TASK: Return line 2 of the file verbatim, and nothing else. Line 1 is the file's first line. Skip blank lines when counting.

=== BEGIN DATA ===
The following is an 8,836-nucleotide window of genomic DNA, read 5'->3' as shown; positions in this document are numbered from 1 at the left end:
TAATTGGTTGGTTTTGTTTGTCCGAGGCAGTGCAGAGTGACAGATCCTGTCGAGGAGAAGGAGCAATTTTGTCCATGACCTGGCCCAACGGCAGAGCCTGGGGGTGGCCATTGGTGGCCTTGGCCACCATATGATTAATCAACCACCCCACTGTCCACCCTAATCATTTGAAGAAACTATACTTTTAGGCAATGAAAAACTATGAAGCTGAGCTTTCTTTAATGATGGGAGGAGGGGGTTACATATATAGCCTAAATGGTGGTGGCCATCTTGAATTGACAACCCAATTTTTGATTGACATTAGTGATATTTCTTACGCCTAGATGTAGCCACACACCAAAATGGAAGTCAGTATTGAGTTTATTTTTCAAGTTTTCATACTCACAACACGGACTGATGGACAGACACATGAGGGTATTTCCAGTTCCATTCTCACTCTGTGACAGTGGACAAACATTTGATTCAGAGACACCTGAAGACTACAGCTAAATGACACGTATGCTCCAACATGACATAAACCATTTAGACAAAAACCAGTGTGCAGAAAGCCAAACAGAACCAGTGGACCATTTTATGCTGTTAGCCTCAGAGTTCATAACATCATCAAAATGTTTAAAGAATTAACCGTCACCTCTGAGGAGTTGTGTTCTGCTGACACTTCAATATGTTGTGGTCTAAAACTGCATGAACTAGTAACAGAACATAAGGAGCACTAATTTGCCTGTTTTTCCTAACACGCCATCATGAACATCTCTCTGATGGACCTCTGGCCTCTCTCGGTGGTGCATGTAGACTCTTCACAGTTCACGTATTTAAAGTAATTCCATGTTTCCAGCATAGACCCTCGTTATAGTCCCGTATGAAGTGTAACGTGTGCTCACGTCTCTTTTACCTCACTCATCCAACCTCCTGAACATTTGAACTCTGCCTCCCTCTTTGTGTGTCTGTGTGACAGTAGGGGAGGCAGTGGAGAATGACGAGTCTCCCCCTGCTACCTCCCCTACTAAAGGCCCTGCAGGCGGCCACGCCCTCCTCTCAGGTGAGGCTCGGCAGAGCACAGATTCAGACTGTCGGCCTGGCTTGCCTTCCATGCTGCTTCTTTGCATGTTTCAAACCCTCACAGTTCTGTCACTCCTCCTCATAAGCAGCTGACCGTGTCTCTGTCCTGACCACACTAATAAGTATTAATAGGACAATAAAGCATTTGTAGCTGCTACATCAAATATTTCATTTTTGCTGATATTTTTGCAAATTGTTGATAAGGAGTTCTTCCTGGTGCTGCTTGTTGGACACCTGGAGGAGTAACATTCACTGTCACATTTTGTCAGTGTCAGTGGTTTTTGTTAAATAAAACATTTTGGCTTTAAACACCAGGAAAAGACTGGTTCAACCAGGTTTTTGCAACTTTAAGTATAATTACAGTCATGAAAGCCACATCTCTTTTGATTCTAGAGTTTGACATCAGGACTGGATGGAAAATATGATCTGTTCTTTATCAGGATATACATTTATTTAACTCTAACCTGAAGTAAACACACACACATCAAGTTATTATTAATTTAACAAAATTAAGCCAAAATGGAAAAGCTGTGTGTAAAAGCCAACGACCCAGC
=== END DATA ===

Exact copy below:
TAATTGGTTGGTTTTGTTTGTCCGAGGCAGTGCAGAGTGACAGATCCTGTCGAGGAGAAGGAGCAATTTTGTCCATGACCTGGCCCAACGGCAGAGCCTGGGGGTGGCCATTGGTGGCCTTGGCCACCATATGATTAATCAACCACCCCACTGTCCACCCTAATCATTTGAAGAAACTATACTTTTAGGCAATGAAAAACTATGAAGCTGAGCTTTCTTTAATGATGGGAGGAGGGGGTTACATATATAGCCTAAATGGTGGTGGCCATCTTGAATTGACAACCCAATTTTTGATTGACATTAGTGATATTTCTTACGCCTAGATGTAGCCACACACCAAAATGGAAGTCAGTATTGAGTTTATTTTTCAAGTTTTCATACTCACAACACGGACTGATGGACAGACACATGAGGGTATTTCCAGTTCCATTCTCACTCTGTGACAGTGGACAAACATTTGATTCAGAGACACCTGAAGACTACAGCTAAATGACACGTATGCTCCAACATGACATAAACCATTTAGACAAAAACCAGTGTGCAGAAAGCCAAACAGAACCAGTGGACCATTTTATGCTGTTAGCCTCAGAGTTCATAACATCATCAAAATGTTTAAAGAATTAACCGTCACCTCTGAGGAGTTGTGTTCTGCTGACACTTCAATATGTTGTGGTCTAAAACTGCATGAACTAGTAACAGAACATAAGGAGCACTAATTTGCCTGTTTTTCCTAACACGCCATCATGAACATCTCTCTGATGGACCTCTGGCCTCTCTCGGTGGTGCATGTAGACTCTTCACAGTTCACGTATTTAAAGTAATTCCATGTTTCCAGCATAGACCCTCGTTATAGTCCCGTATGAAGTGTAACGTGTGCTCACGTCTCTTTTACCTCACTCATCCAACCTCCTGAACATTTGAACTCTGCCTCCCTCTTTGTGTGTCTGTGTGACAGTAGGGGAGGCAGTGGAGAATGACGAGTCTCCCCCTGCTACCTCCCCTACTAAAGGCCCTGCAGGCGGCCACGCCCTCCTCTCAGGTGAGGCTCGGCAGAGCACAGATTCAGACTGTCGGCCTGGCTTGCCTTCCATGCTGCTTCTTTGCATGTTTCAAACCCTCACAGTTCTGTCACTCCTCCTCATAAGCAGCTGACCGTGTCTCTGTCCTGACCACACTAATAAGTATTAATAGGACAATAAAGCATTTGTAGCTGCTACATCAAATATTTCATTTTTGCTGATATTTTTGCAAATTGTTGATAAGGAGTTCTTCCTGGTGCTGCTTGTTGGACACCTGGAGGAGTAACATTCACTGTCACATTTTGTCAGTGTCAGTGGTTTTTGTTAAATAAAACATTTTGGCTTTAAACACCAGGAAAAGACTGGTTCAACCAGGTTTTTGCAACTTTAAGTATAATTACAGTCATGAAAGCCACATCTCTTTTGATTCTAGAGTTTGACATCAGGACTGGATGGAAAATATGATCTGTTCTTTATCAGGATATACATTTATTTAACTCTAACCTGAAGTAAACACACACACATCAAGTTATTATTAATTTAACAAAATTAAGCCAAAATGGAAAAGCTGTGTGTAAAAGCCAACGACCCAGC